The statistics quoted about Haredi women’s health in Israel sound pretty grim:
Israeli Haredi women are 30% more likely to die of breast cancer than their secular counterparts (although they are 70% less likely to get the disease in the first place).
The reason for this, says women’s rights activist Shoshanna Keats Jaskoll, is because Haredi society neglects the needs of Haredi women and prioritizes the value of modesty over health care: “In Haredi society, speaking of breasts and other female body parts is immodest. So they aren’t spoken about.” Thus Haredi women are less aware of cancer screening’s life-saving role and fewer women comply with mammography recommendations, leading to late-stage breast cancer diagnosis and less chance of recovery.
But the reality on the ground suggests differently.
It’s difficult to accept the claim that Haredim refuse to discuss women’s body parts on grounds of modesty, when every married Haredi woman (and man) is well versed in the laws of family purity, the laws that deal with menstruation and sexual relations, taught to them by a teacher and reviewed annually, often in a group setting. Discussion of intimate topics isn’t avoided; it’s just done discreetly and delicately, often euphemistically, such as referring to the vagina as “the place,” sexual relations as “something done in private” and breast cancer as “women’s cancer.”
A Haredi women’s health clinic, Bishvilaych, was established in 2004 to provide better health care for women. Sara Siemiatycki, the clinic’s founder, attributes the rabbinic community as the driving force behind the clinic’s establishment. The Haredi weekly women’s magazines frequently feature promotional content from Bishvilaych encouraging women to go for medical checkups.
Even 17 years ago, leading Haredi rabbis published a ruling that it is a religious obligation for women over 50 to have a biannual mammography. A 2013 study found that 75% of Haredi women were complying with national recommendations for mammography screening, and that the gap that had existed at the beginning of the millennium between Haredi and secular women’s compliance had narrowed significantly.
In Israel, the life expectancy trend is that women outlive men. Haredi women are no exception to this. A 2013 survey found that in the almost exclusively Haredi city of Bnei Brak, the average life span for women was 83.1 years, while men’s was 80.1. The claim that Haredi women rank 10th and men 2nd is based on a misinterpretation of this survey; relative to women in other large cities, women in Bnei Brak ranked 8th out of 13, coming ahead of the secular bastion of Tel Aviv, while men were at 2nd place out of 12 relative to men in other larger cities. In fact, of all large Israeli cities, the discrepancy between the life spans of men and women was smallest in Bnei Brak.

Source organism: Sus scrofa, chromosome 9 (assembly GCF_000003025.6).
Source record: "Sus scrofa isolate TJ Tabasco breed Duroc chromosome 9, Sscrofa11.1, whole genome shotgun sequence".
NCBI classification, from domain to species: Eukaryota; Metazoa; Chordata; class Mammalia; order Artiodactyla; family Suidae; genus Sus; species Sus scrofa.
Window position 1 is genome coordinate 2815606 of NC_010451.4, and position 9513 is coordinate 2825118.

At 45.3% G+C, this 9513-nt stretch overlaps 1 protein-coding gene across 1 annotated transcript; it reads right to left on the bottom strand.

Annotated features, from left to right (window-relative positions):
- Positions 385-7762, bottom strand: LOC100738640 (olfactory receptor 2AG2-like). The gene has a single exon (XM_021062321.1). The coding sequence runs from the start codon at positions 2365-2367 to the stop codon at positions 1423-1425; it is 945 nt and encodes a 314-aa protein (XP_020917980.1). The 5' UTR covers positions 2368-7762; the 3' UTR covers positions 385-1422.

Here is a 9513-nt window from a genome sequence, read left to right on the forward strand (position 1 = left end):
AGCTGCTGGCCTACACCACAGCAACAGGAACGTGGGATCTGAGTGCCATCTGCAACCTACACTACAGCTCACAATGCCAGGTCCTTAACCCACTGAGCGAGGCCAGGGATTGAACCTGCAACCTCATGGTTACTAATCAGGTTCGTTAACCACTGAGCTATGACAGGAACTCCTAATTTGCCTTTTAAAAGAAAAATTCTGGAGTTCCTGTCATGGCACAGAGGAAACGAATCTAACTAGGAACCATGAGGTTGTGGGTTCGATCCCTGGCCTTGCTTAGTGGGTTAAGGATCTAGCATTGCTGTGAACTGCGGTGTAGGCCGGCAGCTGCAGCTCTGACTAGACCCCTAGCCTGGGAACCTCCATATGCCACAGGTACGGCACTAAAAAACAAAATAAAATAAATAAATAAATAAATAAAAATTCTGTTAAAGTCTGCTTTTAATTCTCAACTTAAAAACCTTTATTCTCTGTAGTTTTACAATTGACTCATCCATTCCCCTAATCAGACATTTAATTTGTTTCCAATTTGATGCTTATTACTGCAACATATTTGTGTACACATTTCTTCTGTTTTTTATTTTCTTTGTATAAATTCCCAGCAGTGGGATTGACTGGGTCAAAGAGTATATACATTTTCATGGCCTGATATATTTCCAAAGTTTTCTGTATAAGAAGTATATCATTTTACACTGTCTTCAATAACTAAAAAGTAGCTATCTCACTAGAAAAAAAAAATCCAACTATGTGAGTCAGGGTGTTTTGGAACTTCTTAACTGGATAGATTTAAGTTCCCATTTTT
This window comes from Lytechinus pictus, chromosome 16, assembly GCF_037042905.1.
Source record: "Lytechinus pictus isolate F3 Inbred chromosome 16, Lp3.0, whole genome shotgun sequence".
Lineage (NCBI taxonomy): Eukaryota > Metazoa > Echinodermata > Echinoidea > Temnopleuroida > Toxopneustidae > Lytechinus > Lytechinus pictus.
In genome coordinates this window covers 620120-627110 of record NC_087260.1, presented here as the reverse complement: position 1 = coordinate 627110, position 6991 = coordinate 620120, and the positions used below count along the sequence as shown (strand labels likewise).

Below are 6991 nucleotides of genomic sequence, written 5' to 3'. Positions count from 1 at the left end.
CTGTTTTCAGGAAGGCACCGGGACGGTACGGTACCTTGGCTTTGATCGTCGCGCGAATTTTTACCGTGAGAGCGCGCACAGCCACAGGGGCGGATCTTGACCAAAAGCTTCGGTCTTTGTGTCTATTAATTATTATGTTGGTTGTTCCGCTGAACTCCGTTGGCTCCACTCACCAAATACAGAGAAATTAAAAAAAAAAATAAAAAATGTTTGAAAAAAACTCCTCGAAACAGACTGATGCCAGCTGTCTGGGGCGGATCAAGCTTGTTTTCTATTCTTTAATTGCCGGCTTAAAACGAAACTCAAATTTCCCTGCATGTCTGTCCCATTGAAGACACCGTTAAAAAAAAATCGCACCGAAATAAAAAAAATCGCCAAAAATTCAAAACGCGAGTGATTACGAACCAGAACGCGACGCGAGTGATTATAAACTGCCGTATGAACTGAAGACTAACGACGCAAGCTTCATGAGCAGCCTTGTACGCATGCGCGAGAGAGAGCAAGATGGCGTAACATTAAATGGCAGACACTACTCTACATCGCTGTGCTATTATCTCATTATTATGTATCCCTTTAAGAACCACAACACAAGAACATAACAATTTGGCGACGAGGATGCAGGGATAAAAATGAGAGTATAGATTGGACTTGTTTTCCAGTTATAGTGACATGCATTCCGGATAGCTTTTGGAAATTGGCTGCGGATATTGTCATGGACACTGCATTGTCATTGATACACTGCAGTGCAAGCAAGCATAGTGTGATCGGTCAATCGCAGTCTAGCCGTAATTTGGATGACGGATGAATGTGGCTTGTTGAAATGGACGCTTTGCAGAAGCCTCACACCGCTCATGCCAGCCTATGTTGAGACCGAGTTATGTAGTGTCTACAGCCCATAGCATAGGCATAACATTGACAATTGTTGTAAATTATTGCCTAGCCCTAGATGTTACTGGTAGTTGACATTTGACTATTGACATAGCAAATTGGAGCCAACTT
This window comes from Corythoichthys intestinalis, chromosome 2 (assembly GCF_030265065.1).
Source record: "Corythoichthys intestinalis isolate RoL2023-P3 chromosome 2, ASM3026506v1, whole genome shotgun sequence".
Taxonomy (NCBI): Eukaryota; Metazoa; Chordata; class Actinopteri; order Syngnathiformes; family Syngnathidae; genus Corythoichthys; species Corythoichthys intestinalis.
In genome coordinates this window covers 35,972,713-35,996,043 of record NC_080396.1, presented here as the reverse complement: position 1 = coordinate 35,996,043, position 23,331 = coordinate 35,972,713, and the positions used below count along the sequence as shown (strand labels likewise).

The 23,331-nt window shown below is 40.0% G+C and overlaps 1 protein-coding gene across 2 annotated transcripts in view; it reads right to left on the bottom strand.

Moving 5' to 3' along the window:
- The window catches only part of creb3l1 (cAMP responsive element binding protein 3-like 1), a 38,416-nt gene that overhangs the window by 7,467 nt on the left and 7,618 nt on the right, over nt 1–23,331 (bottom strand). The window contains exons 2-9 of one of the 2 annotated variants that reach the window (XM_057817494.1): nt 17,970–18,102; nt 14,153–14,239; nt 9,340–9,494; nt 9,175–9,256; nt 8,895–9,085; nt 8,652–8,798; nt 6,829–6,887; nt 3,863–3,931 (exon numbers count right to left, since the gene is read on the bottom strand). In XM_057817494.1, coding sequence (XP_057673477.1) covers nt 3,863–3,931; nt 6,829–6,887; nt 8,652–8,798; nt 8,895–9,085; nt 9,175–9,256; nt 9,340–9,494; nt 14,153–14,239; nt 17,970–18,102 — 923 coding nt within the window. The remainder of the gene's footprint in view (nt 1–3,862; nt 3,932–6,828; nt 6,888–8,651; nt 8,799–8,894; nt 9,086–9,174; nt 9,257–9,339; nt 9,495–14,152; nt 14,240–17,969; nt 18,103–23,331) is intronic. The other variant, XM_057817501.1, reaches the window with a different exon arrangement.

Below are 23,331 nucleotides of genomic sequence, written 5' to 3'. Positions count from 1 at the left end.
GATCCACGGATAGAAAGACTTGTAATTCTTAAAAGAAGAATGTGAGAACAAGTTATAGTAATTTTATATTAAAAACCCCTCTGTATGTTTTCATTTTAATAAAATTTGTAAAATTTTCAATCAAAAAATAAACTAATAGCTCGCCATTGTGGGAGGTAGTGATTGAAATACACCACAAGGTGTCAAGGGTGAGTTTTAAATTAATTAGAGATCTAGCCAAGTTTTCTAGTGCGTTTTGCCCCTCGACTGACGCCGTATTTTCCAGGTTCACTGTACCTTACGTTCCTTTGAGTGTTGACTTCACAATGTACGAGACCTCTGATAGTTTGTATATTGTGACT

Having said that, the fact that relative to women in other cities, Bnei Brak women do die slightly earlier means that health promotion among Haredi women deserves attention.
But the lens through which this is done needs to be changed.
The issue is not one of modesty restrictions, but of other factors pertinent to the Haredi community.
There is a belief in the Haredi community that engaging preventive health care borders on “playing G-d.” An Israeli research study found that when it comes to dealing with screening for breast cancer, there was “confusion and ambiguity when the women tried to determine whether undergoing the recommended tests represented taking responsibility for one’s health, rather than overdoing it and thus a sign of lesser faith…”
It was this very issue Rabbi Moshe Sternbuch, the vice president of the Eidah Hacharedit, was addressing when he issued a letter stating that, “You should not rely on the biblical verse that God will protect, but rather be vigilant about check-ups,” printed in the Yated Neeman in April of 2016. The best way to combat this misconstrued perception is through Rabbinical directives which counter it.
“Women in general put themselves at the end of the totem pole,” says Sara Siemiatycki and as a result, don’t make their health care a priority. Women, from the earliest age, need to be taught that while self-sacrifice is an admirable virtue, the more developed one’s self is, the more one has to offer, and thus taking good care of one’s self is essential for society’s well being.
Many Haredi women are working mothers of large families, which means time constraints are a serious issue. Research studies have shown that Haredi women are often overweight and do not engage in much physical activity. Eating well and exercising are time-consuming practices; it is far easier to reach for a bag of Bamba or spread a piece of bread with chocolate spread — ubiquitous snacks Israeli Haredi children take with them to school — than to chop a salad or slice some fruit. Better education on the benefits of healthy eating and regular exercise, by way of promotional content published in Haredi print media, would encourage more women to make this a priority in their busy lives.
Healthy eating also comes with a high financial price. Whole-grain bread, for example, costs an average of 12-13 NIS a loaf, while white bread can be purchased for as little as four shekel a loaf. Subsidizing healthy food and taxing white flour, sugar and snack foods would go a long way to improving the health of lower-income members of Israeli society.
Yes, there’s work to do when it comes to improving Haredi women’s health.
But even though we’re talking about Haredim, the outlook isn’t black at all.